Moderate: Two forms of dissociative disorder fall under the moderate level. These forms include depersonalization and de-realization.
Depersonalization: Often referred to as an ‘out of body’ experience, depersonalization is the feeling of being detached or separated from one’s body. Oftentimes a teen experiencing depersonalization cannot feel their own body. This often results from physical or sexual abuse. The body is also capable of blocking out other senses such as seeing, hearing, or tasting.
De-realization: De-realization is the feeling that the world is not real. The world or life may feel foggy or distant from the teen. This can happen during a traumatic event, or when the teen is reminded of that event taking place.
Severe: Severe dissociation can occur in both children and teens, but is much more common in adults. This type of dissociation occurs when trauma is too much for the individual to bear. As a coping mechanism, the child or teen will remove themselves completely from feelings concerning the trauma (physically and emotionally). During this level of severity, dissociative identity disorder (DID) occurs and the individual will take on varying alternative personalities in order to deal with life.
Symptoms of Dissociative Disorders in Teenagers
Dissociative disorders may look different in children and teens than it does in adults, as young children have not yet developed the full scope of symptoms of the disorder. Because of this, early recognition and treatment is preferred.
Dissociative identity disorder (DID) is the presence of one or more distinct identities (also called split identities or personality states). These identities have power over the individual’s behavior. The individual may not be able to recall extensive personal information about themselves. The individual’s memories will be very distinct, but different depending on the identity that is being acted out.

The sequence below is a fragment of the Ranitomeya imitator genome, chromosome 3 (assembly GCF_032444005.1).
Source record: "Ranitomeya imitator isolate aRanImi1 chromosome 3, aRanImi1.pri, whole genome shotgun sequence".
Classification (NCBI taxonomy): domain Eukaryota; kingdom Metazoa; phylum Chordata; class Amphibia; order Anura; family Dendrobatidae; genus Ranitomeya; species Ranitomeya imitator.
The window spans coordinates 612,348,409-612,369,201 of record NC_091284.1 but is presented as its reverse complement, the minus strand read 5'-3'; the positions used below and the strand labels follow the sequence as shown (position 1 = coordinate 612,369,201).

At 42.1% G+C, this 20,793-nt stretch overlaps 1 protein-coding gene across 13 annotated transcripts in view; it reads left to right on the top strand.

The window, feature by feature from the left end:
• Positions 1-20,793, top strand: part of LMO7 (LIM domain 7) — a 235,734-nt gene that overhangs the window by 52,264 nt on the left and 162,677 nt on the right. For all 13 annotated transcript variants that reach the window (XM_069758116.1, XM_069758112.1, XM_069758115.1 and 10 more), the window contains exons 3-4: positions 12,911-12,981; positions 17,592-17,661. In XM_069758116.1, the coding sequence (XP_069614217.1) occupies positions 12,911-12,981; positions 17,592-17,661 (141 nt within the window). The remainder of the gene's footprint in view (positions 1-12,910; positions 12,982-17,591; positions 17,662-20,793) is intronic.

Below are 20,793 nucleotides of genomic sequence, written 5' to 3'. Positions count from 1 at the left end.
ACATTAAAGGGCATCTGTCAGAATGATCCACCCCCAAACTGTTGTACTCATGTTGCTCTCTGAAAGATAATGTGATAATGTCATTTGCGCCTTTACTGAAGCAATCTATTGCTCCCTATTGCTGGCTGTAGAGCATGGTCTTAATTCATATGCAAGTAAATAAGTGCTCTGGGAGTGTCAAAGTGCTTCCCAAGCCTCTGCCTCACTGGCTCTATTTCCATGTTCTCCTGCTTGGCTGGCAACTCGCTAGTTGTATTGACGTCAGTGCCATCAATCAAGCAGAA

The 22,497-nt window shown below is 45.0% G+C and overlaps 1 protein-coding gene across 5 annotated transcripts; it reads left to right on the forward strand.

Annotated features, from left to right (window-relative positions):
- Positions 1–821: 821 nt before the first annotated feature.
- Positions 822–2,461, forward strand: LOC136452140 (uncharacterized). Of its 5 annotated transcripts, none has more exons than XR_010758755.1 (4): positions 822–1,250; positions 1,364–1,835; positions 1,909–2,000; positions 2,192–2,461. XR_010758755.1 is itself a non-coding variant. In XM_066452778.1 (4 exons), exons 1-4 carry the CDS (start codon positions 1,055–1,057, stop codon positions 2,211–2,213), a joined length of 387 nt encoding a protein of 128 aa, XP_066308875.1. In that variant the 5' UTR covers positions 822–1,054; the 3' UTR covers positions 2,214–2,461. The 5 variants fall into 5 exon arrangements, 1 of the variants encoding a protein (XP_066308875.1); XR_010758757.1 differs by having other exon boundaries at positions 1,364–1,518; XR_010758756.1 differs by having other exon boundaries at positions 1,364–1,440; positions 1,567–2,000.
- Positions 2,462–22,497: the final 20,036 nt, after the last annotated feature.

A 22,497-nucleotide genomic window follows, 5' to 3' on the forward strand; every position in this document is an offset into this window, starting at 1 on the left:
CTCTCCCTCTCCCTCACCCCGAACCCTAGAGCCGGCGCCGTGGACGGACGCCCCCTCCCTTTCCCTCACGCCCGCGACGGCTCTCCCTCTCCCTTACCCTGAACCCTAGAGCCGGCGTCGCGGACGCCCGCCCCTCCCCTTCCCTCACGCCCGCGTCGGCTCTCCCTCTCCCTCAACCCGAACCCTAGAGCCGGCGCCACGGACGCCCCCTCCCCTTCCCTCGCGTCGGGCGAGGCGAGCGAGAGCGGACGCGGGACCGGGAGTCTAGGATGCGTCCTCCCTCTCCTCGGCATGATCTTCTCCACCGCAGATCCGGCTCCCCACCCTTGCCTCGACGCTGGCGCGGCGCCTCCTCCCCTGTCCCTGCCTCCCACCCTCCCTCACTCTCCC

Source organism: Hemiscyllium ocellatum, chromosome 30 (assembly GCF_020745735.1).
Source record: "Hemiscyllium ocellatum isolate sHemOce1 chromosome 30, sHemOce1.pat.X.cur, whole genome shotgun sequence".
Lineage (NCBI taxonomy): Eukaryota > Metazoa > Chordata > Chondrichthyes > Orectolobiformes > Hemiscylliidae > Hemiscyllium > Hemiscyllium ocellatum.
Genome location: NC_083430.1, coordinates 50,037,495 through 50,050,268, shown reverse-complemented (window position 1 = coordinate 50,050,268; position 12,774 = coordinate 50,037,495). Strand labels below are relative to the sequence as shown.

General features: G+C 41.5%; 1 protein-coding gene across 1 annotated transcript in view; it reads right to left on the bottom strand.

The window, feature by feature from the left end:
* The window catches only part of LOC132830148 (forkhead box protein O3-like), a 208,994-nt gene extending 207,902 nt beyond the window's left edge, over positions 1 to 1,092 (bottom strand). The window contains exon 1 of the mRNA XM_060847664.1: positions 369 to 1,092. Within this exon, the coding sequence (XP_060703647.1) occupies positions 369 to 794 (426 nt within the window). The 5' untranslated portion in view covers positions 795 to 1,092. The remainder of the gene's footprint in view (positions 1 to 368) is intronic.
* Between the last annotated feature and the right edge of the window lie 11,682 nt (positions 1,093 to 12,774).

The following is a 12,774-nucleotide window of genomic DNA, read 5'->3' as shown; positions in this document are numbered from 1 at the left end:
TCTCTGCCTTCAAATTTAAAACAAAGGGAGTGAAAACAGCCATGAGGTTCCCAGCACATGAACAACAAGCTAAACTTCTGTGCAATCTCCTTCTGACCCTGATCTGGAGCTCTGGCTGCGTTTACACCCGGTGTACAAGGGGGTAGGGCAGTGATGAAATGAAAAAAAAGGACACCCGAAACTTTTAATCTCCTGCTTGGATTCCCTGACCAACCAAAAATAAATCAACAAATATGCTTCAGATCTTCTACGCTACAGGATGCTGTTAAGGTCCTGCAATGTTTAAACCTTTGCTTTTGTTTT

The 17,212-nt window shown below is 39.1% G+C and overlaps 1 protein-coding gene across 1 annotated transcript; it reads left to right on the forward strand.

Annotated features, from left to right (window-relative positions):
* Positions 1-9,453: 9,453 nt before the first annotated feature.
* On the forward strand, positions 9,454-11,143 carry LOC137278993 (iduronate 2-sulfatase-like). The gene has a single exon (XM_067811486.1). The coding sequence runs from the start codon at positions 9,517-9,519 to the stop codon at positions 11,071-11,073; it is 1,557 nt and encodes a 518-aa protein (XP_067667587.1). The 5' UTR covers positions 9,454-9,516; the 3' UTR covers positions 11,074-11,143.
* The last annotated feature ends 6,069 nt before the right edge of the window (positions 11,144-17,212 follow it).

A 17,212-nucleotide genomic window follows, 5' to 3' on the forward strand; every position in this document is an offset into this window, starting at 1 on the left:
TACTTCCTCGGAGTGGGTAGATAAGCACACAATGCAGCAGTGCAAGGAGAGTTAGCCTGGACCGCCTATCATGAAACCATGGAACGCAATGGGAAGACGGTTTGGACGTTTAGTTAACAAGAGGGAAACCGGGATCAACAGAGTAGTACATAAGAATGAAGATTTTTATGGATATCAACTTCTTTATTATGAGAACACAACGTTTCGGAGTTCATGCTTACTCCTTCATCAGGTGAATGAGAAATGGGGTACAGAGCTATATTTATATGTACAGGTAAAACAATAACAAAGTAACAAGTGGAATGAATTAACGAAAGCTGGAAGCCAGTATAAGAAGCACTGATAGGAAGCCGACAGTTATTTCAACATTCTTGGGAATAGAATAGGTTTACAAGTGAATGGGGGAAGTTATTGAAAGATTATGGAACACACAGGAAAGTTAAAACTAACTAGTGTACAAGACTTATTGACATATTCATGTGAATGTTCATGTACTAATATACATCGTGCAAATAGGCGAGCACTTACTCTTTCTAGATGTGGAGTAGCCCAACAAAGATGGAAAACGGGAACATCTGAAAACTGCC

When an individual has more than 1 personality, each ‘alter’ has its own age, gender, race, posture, gestures, and way of speaking. Alternative personalities can be imaginary people, animals, etc. An individual will ‘switch’ from one personality to another. This switching can occur in seconds, minutes, or even days.
In addition to experiencing dissociation or multiple personalities, an individual with dissociative identity disorder may also experience other mental health issues. These issues include:
- Anxiety Disorders
- Mood Swings
- Desire for Self-persecution
- Suicidal Thoughts or Tendencies
- Sleep Disorders
- Eating Disorders
- Alcohol Abuse
- Drug Abuse
Less severe symptoms of dissociative identity disorder include:
- Time Loss
- Out of Body Experiences
Treatment for Dissociative Disorders
Children and Teens who suffer from identity dissociation (in one form or another) should seek treatment. Keep in mind that dissociation in children and teens will be less severe than in adults. In fact, it is rare (although possible) to see a severe level of dissociation in a teen or child.
There is no cure for dissociative identity disorder. Because DID is often accompanied by other mental illnesses such as depression, anxiety, bipolar disorder, and PTSD, some patients with DID may be prescribed medication. These medications, however, are for these complementary conditions.
For teens and children in the early stages of developing dissociative identity disorder, their symptoms may be confused other behavioral disorders. However, it is important that treatment is sought in order to aid the child or teen in adapting and learning healthy coping mechanisms.